Congress tinkers with financial aid programs

Coralie Carlson

As lawmakers start debating plans to reduce interest rates, students can expect a boost in financial aid from Congress next year.
The House and Senate reconvene today after taking a two-week Easter break. University officials are waiting for lawmakers to pick up the Higher Education Reauthorization Act, which contains plans to increase student aid and pump up Pell Grants and other federal college programs.
Before recessing, committees in the House and Senate reached preliminary agreements on student loan interest rates and other controversial issues. Both chambers should introduce the legislation on their floors during the next two weeks.
“I think they build on the foundation of some excellent programs,” said Phil Lewenstein, director of communication for the Higher Education Services Office.
As of July 1, the interest rate on student loans is scheduled to drop from 8.2 percent to 6.9 percent. While that’s good news for students, it’s bad for banks who say the decline would make student loans unprofitable. Bank officials told lawmakers they couldn’t offer as many loans to students at that rate.
More than half of college students need loans to finance their education, according to a Government Accounting Office report.
University students don’t have to worry about banks not offering loans. Because this is a direct loan institution, University loans come straight from the federal government.
“Our students aren’t out there getting loans at various banks,” said Tom Etten, director of federal relations at the University. “We don’t have the banks as the middle person.”
A joint-committee reached an agreement with student groups and banks. Lawmakers decided to lower the interest rates to 6.8 percent while students are in school. After graduation, that rate would increase to 7.8 percent. The federal government would then subsidize banks to cover their losses.
Federal officials also proposed increasing the federal Pell Grant. The Senate’s proposal would raise the maximum grant to $5,000; the House wants to set the maximum grant at $4,500. Both plans would raise that cap by another $800 over the next four years.
Both bodies must agree before the bill would go to the appropriations committee, which has expressed reservations about financing the plan.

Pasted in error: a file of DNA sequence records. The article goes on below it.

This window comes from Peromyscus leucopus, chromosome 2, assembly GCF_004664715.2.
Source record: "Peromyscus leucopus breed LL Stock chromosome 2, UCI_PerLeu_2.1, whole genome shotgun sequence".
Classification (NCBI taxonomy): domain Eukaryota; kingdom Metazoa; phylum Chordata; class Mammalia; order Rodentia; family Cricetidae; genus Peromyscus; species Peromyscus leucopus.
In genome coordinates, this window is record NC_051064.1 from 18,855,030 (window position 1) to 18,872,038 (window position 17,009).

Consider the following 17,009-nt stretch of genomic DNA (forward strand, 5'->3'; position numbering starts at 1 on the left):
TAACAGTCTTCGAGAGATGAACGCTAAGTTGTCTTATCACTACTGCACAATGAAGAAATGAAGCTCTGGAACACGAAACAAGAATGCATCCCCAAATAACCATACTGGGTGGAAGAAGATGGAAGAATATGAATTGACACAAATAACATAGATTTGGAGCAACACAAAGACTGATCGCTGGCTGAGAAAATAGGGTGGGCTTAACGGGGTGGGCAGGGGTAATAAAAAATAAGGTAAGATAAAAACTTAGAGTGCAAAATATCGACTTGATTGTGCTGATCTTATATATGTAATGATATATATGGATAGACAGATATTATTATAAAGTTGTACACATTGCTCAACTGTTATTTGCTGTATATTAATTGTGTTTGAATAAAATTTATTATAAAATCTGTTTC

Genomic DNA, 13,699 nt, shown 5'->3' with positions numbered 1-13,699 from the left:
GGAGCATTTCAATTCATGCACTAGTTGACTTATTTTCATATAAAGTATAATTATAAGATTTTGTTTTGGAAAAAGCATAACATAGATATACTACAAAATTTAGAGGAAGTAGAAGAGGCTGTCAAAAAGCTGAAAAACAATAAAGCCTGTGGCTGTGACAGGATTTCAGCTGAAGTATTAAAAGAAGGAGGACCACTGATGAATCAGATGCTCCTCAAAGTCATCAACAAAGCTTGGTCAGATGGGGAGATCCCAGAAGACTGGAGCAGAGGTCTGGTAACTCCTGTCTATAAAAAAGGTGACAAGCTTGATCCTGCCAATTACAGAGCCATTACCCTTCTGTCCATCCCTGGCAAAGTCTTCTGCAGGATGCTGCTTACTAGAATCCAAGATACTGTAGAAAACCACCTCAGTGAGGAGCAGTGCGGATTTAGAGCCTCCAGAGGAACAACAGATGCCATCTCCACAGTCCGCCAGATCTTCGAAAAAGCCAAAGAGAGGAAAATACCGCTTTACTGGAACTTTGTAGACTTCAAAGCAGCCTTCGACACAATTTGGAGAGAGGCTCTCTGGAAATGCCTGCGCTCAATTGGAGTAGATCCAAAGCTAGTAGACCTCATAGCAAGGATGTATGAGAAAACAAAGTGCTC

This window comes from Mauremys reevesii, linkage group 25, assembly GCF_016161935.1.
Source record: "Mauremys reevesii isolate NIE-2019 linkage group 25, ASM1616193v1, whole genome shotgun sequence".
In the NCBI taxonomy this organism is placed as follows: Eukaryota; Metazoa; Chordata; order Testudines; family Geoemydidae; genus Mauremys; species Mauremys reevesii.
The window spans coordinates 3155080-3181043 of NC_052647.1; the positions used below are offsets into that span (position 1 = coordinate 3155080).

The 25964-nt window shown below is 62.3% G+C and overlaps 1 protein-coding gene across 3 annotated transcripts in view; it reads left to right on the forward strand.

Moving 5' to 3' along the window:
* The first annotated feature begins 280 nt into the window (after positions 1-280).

“Reauthorization is fine, but the real issue is what they fund,” Lewenstein said. Traditionally Congress has not funded the entire maximum grant.
Even if Congress does bump up Pell Grants, Minnesota students won’t immediately see a difference.
In Minnesota, the State Grant and Pell Grant programs are linked. So if a student receives a $2,500 Pell Grant, that amount is subtracted from his eligibility for a State Grant.
Legislators want to take the money students don’t receive and put it back into the financial aid pool.
Lawmakers also raised the cap for funding TRIO programs from $540 million to $800 million annually. There are 1,750 of these programs across the nation designed to help lower-income, first-generation college students.
The University houses three: Upward Bound for high school students, Student Support Services for General College students and Ronald McNair Scholars for graduate students.
“We could be blindsided, but right now it looks promising,” said Bruce Schelske, director of TRIO services at the University.
Another plan active in both chambers will offer incentives for education majors. In exchange for teaching in an elementary or secondary school with a large population of low-income children, the graduate student’s debts for the last two years of school would be forgiven.
The program is designed to combat teacher shortages, like the one expected in the Twin Cities in a few years.
“It presumably will help with recruitment,” said Karen Seashore Louis, associate dean in the College of Education and Human Development. “Now the question is: Can the institutions respond?”